Creator, Christ and Holy Ghost!”
Together in the Walk,
Pastor Jim

Thursday, April 3, 2014

The Good Samaritan Ethic

I began last week on a real downer! Jesus’ “Nazareth Manifesto” (Luke 4:16-21) sparked a string of consciousness that focused on feelings of total inadequacy in trying to minister with integrity to the poor (integrity meaning to do so without judging whether they are worthy!)

Today I turn my attention to the Parable of the Good Samaritan (Luke 10:25-37) and, while my initial thoughts may seem as heavy and discouraging as last week’s, I have found some real hope in my follow-up reading on the parable.

The parable comes in response to a Pharisee’s question, (verse 29): “And, who is my neighbor?” The text says he was attempting to justify himself. The exact intent of the self-justification is not clear, but I’m guessing it was rooted in the question, “What’s the least I have to do to comply with this ‘love-thy-neighbor-as-thyself thing?” In other words, “Who am I required to love, and who is it OK for me not to love?” It’s about how to avoid responsibility.

I suspect Jesus perceived exactly what the Pharisee meant when he made a Samaritan the hero of the story! Aside from perhaps the Roman occupation troops, there was no ethnic or cultural population the Jews hated more than the Samaritans!

Once again, Jesus zeroes in on the “least” of God’s children (Matthew 25:40, 45) and says, “Love them.” Maybe “least” means those we least want to love. And we can always find justifications for passing by on the other side of the road:

“It’s not my job; I’m just responsible to the consumer. It’s not my job; I am just a consumer. It’s not my job; I’m not breaking any laws or rules. It’s not my job; that’s why they have boards of directors. It’s not my job; it would be too inconvenient or expensive to stop and help. And hey, if a few people do get hurt along the way, are there not some Good Samaritans around who will take care of them? Isn’t that why we have faith-based and charity organizations?”[1]
But there are encouraging signs! There are many Good Samaritans walking along the road now—especially from the younger generations! Many are not “religious”, meaning organized religion; but almost all of them are “spiritual,” (whatever that means) and their spirituality is manifest in the way they respond to “the least” of God’s children. To them, integrity of faith trumps correctness of doctrine!

Many in our younger generations are deciding to live out the Good Samaritan ethic to a radical degree, affirming that there are no “non-neighbors” in this world. For them, neighbor is not defined by color, creed, religion or borders; indeed, we all are God’s children and need to be treated fairly. That radical idea is spreading as a spiritual foundation for a growing population among Generations “X” and “Y” (people born between 1965 and 2000). For them, the Good Samaritan ethic has no boundaries and is global in scope!

In my reading over the past couple of years, I continually run across references to groups and organizations that focus and give concrete expression to the Good Samaritan Ethic. Writers representing essentially the whole ideological spectrum share stories and vignettes about these groups—some of which emerge out of political activism and some of which have specifically Christian roots from Evangelicalism to Mainline Protestantism to the more entrepreneurial Mega-Churches. But a significant number of these groups represent no recognized religious or political organization. They are comprised of what Thomas G. Bandy calls the “spiritually yearning, institutionally disillusioned public;”[2] and their age demographic is “young” (basically under forty-five!)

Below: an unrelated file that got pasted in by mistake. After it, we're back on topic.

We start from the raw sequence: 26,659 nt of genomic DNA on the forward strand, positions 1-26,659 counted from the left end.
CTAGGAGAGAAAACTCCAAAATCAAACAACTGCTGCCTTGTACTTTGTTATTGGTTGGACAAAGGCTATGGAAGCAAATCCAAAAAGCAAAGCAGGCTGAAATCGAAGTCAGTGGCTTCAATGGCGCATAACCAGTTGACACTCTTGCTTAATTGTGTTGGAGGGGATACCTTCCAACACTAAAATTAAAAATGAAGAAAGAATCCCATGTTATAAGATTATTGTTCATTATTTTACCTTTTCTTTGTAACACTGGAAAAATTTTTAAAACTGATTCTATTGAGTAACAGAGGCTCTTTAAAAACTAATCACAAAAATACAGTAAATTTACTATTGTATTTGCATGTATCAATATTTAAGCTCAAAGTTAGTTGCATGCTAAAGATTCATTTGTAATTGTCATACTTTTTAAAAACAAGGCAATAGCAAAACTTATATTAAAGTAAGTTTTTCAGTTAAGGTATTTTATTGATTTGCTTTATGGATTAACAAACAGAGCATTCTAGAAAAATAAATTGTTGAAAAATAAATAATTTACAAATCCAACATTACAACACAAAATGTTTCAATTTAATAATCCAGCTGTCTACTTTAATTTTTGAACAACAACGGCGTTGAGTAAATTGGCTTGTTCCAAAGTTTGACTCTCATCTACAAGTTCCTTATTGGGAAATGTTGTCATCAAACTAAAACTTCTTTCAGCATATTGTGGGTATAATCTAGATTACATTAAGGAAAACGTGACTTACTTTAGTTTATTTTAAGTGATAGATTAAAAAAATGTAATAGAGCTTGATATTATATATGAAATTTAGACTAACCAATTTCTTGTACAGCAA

The visions and purposes represented by these groups are as varied as their backgrounds. Some are purely political pressure groups. Some exist to offer benevolent help to the needy, from the homeless in inner cities to African or Asian tribes devastated by famine. And some work to hold businesses accountable for their ethical practices, including their supply chains.

Fortune 500 companies increasingly are being scrutinized under an ethical microscope, in some cases, for instance, to ensure that American businesses aren’t putting money into the hands of violent militias and that the natural resources and wealth of a given nation benefits the people who live there. Foreign “sweatshops” and child labor are especially targeted by these ethical watchdog groups. And they are having a major impact on the way businesses interact with their supply chains, both domestic and foreign.

My own granddaughter, a high school junior, recently returned from a church-sponsored “International Affairs Seminar” held in Washington, D.C. and New York. The seminar is an annual event designed to expose youth to issues of global justice and compassion for those on the margins of society. The intent is to prepare them for mature faith and global worldviews. My granddaughter came back with a passion to confront human trafficking.

Given all the above (and I’ve hardly scratched the proverbial surface of the catalogue of groups engaged in justice and compassion advocacy!) I’m greatly encouraged about the future of our increasingly globalized humanity. And that encouragement emerges directly out of the the population Generations writers William Strauss and Neil Howe call “Generation X”. Strauss and Howe characterize “X’ers” as having a deeper spirituality and a deeper commitment to family than did their parents’ generation, “The Boomers.” While their spirituality does not fit traditional Christian patterns, the references above suggest that it does, indeed, align with the spirituality and values of the One for whom Christianity is named. That’s most encouraging!

Together in the Walk,
Pastor Jim

[1] Jim Wallis, On God’s Side (Grand Rapids, Michigan: Brazos Press a division of Baker Publishing Group. 2013) Kindle Position 1789.
[2] Thomas G. Bandy, Kicking Habits: Welcome Relief for Addicted Churches (Nashville: Abingdon, 1997) P. 37.